BANGKOK — The mysterious disappearance of Lao civil society leader Sombath Somphone last month is continuing to draw concern from rights groups, who call it a stain on the region’s human rights record. There are concerns that Sombath’s disappearance could be linked to his opposition of large infrastructure projects such as the Xayaburi Dam.
The 60-year-old activist is an internationally known director of the Participatory Development Training Center, a civil society group in Laos. He won the Ramon Magsaysay Award, known as Asia’s Nobel Prize, for social development work, in 2005.
Sombath disappeared December 15 at a police checkpoint and has not been heard from since. CCTV footage from the checkpoint showed him being taken away by two men in plainclothes.
The Laos government says it has no idea what happened to him.
But human rights groups have insisted the Laos government do more to find him and are calling upon ASEAN (Association of SouthEast Asian Nations) governments to abandon their usual policy of non-interference and uphold the new southeast Asian declaration of human rights.
At a panel in Bangkok this week, former Thai senator Jon Ungpakorn - a member of the Thai national human rights commission - says the case is vital to bringing credibility to an ASEAN human rights mechanism and is calling upon the Thai government to provide a Thai lawyer for Somphone.
"Unfortunately most countries in ASEAN believe in non-interference. I feel that answers are needed," said Ungpakorn. "The government has the responsibility to answer questions as to what has happened to him. The government of the Lao PDR [People's Democratic Republic] is not really taking up this responsibility."
Somphone is well-known for building up civil society independent of the government and opposing the government's views on how development should occur, especially with regards to large infrastructure projects like the Xayaburi dam.
The Ministry of Foreign Affairs issued a statement indicating the disappearance could have been the result of a private dispute.
His wife, Ng Shui Meng, was traveling in a separate vehicle that night he disappeared at the police checkpoint.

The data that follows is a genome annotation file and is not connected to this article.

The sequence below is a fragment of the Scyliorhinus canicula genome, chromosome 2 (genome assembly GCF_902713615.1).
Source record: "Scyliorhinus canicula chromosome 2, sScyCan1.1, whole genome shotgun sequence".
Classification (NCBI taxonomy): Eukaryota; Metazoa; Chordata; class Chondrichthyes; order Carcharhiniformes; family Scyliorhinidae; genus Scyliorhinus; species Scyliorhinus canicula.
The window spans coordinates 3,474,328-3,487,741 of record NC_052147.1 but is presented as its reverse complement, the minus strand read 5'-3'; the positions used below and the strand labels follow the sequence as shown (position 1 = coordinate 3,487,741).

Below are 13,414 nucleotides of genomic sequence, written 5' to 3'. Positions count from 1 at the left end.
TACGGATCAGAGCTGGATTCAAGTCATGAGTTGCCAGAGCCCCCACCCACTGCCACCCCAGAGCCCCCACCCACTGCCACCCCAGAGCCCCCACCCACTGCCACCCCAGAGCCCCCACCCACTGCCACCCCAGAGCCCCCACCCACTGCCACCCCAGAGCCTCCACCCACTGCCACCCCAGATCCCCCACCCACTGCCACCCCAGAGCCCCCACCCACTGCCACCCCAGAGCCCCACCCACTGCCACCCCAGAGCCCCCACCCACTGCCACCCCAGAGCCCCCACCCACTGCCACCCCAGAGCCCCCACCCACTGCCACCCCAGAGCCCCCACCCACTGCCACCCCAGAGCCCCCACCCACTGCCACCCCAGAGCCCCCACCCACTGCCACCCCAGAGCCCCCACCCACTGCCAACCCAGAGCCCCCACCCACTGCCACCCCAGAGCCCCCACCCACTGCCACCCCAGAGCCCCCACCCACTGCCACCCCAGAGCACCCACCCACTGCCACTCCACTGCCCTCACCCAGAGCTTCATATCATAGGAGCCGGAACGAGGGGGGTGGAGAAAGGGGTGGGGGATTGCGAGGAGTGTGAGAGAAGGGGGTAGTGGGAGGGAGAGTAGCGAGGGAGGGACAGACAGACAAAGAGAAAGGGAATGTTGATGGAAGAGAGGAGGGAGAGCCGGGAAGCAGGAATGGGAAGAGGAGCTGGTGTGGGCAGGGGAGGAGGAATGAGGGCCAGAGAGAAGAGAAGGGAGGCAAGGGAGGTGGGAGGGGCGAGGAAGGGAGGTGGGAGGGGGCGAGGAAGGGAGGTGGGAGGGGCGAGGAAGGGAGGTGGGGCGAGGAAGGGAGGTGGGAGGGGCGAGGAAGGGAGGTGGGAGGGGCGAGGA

"I continue to be very anxious," she said. "I have not received any information about Sombath's whereabouts. I continue to hope that Sombath will be safe. I just want to express my thanks and gratitude to all the individuals and organizations who have been very concerned about Sombath's disappearance and have urged the authorities here to find Sombath as soon as possible.”
She says nearly a month after he disappeared, she still has no idea what happened to him.
Rights groups are deeply skeptical of the Laos government’s inability to provide any information on his disappearance.
Phil Robertson, deputy director of the Asia division of Human Rights Watch says the Lao government has a very poor human rights track record and has a history of using politically motivated or trumped up charges to go after people they view as opponents of the government - for example, the former king of Laos, whose whereabouts are still unknown.
"We think that the government of Laos knows where he is, so we're quite concerned that continued stonewalling indicates that something might have happened to him," said Robertson. "He's someone who for a number of reasons might have troubles with the Laos authorities. But according to the many people that have spoken about him and about his work they indicate that this person was no in conflict with the Lao government. It's a bit of a mystery why the Lao government would want to detain him."
The United Nations High Commissioner for Human Rights expressed concern in a letter to the Laos government that Somphone had been arrested because his work. The Laos Ministry of Foreign Affairs declined VOA requests to comment.